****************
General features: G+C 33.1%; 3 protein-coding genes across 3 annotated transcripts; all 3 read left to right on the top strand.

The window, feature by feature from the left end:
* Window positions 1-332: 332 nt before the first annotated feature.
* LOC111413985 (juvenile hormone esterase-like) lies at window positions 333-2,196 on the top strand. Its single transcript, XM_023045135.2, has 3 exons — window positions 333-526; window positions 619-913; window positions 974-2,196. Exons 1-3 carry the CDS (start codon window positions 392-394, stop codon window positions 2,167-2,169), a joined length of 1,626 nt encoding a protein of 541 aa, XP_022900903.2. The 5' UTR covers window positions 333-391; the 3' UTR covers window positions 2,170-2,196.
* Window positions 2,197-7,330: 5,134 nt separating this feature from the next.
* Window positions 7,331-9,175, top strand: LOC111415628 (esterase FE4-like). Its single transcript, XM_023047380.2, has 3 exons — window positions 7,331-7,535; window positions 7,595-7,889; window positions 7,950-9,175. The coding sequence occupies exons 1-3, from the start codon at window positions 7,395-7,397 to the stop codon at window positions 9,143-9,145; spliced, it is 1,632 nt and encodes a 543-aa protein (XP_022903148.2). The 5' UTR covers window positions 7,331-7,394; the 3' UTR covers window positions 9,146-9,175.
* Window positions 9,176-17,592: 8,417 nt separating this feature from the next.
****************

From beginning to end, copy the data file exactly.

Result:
General features: G+C 33.1%; 3 protein-coding genes across 3 annotated transcripts; all 3 read left to right on the top strand.

The window, feature by feature from the left end:
* Window positions 1-332: 332 nt before the first annotated feature.
* LOC111413985 (juvenile hormone esterase-like) lies at window positions 333-2,196 on the top strand. Its single transcript, XM_023045135.2, has 3 exons — window positions 333-526; window positions 619-913; window positions 974-2,196. Exons 1-3 carry the CDS (start codon window positions 392-394, stop codon window positions 2,167-2,169), a joined length of 1,626 nt encoding a protein of 541 aa, XP_022900903.2. The 5' UTR covers window positions 333-391; the 3' UTR covers window positions 2,170-2,196.
* Window positions 2,197-7,330: 5,134 nt separating this feature from the next.
* Window positions 7,331-9,175, top strand: LOC111415628 (esterase FE4-like). Its single transcript, XM_023047380.2, has 3 exons — window positions 7,331-7,535; window positions 7,595-7,889; window positions 7,950-9,175. The coding sequence occupies exons 1-3, from the start codon at window positions 7,395-7,397 to the stop codon at window positions 9,143-9,145; spliced, it is 1,632 nt and encodes a 543-aa protein (XP_022903148.2). The 5' UTR covers window positions 7,331-7,394; the 3' UTR covers window positions 9,146-9,175.
* Window positions 9,176-17,592: 8,417 nt separating this feature from the next.